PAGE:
One of the older archives that we looked at was the Medici Archive Project. The Medici Archive covers many different aspects of Tuscany and Europe.The archive contains millions of letters from the span of 1537-1743. Although the archive suffers from its mass amount of information making the archive very cluttered and hard to navigate. This makes finding specific information as it may be buried behind other information. An example of this is on the front page of the website there are over 40 images of different parts of the archive.clutter

Overall I believe that online archiving is the way of the future and will be used increasingly over the years to store information publicly.


Blog post #1 “My Initial Impressions”

Hello, My name is Matthew Krieger. This is my first year at Brock University after transferring from the University of Ottawa from the economics program. I am still unsure of what I want to do after completing my degree and am still exploring my options. I currently reside in the town of Fort Erie which is also my hometown. Some of the things that I enjoy are sports from baseball to hockey.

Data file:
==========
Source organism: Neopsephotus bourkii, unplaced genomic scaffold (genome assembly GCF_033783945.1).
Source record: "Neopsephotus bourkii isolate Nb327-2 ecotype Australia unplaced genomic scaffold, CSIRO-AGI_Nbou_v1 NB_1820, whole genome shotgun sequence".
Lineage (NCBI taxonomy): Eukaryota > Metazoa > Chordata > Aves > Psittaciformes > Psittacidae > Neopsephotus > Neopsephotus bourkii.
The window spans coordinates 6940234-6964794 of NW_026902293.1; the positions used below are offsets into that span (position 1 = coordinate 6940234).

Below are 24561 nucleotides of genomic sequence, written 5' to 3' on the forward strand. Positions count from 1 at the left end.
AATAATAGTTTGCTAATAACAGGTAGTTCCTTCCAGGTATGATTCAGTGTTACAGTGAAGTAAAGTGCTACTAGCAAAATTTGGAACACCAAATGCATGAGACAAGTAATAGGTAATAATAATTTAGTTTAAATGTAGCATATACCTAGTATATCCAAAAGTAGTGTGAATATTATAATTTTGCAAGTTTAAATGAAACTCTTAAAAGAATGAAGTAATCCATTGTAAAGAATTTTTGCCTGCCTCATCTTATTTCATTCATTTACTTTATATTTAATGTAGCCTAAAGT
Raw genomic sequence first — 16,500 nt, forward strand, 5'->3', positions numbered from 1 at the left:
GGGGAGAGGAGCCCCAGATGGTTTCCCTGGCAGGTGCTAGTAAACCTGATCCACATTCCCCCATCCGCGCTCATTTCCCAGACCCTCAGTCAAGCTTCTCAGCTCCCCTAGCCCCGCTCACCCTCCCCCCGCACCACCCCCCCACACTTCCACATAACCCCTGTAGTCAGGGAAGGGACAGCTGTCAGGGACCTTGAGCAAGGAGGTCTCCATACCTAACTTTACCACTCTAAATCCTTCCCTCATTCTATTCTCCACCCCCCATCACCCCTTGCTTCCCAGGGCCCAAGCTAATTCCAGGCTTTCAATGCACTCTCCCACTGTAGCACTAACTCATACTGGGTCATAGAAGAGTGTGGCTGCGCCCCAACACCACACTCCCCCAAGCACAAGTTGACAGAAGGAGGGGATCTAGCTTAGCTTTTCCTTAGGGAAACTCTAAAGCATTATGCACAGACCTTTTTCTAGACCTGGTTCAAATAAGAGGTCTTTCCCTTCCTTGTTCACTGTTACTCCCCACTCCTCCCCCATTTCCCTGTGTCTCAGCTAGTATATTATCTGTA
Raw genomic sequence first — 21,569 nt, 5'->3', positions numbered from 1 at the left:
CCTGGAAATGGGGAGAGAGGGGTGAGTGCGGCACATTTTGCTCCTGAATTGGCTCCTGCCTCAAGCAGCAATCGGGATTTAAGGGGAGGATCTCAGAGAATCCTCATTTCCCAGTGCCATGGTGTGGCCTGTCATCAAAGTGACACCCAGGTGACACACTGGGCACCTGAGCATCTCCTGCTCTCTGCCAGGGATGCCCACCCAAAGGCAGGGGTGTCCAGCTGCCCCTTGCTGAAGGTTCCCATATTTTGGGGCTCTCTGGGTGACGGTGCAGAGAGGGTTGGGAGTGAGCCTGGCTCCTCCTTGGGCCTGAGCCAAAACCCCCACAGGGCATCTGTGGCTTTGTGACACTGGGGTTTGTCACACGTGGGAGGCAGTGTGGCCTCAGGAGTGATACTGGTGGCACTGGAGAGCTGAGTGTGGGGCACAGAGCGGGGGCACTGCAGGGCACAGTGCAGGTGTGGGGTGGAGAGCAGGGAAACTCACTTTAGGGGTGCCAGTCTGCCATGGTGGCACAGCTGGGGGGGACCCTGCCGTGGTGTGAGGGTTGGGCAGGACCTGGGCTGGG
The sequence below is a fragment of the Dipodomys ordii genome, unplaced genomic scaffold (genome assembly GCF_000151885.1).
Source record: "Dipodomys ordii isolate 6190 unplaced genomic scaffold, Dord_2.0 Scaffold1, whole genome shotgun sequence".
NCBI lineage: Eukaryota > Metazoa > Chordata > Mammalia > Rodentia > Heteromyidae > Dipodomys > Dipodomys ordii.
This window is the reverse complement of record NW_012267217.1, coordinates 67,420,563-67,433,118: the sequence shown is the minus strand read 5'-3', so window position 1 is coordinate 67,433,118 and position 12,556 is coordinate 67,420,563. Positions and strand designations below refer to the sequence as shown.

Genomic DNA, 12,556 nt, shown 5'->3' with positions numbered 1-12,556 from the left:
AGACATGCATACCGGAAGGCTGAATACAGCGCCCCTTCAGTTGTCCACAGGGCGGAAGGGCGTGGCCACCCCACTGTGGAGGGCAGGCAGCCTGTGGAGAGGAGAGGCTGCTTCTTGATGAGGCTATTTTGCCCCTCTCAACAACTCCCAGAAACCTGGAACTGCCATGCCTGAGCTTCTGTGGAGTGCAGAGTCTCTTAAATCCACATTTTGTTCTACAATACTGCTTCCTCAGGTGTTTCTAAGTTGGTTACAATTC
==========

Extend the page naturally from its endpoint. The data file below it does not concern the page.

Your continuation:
Going into the first lecture I was unsure what the course was really about. Although after our first lecture, there are many things I found very interesting. What I am looking forward to the most is creating the story map and learning how to use the GIS system. I already plan to use the opportunity to create my map around the Old Fort Erie and the rich history behind it. This idea is also intriguing because of the ability it will give aid to future historians to grasp the past. The idea that really raised my attention, was the social media aspect of it. People in the future will have the ability to see what their ancestors or anyone else who uses them were doing throughout their lives.

old fort erie 2.jpeg

The Introductory chapter highlighted seven qualities and five hazards of digital media and networks. One of the promises that come with digital history is the huge amount of Capacity it allows. Data can now be condensed into bytes and stored on a hard drive or the internet makes archiving easier.  Another promise that comes with digital history is diversity. The internet has given people the ability to publish their content to a public audience for free.

However, with these promises come the perils. The main one, in my opinion, is quality. With so much data comes so much junk. Many articles being inaccurate or misleading and with some software, images are easier than ever to fake. Also, inaccessibility is a big roadblock in the progression of digital history. As most of the world still doesn’t have access to modern technology.

I’m excited to continue learning more about digital history and look forward to future classes.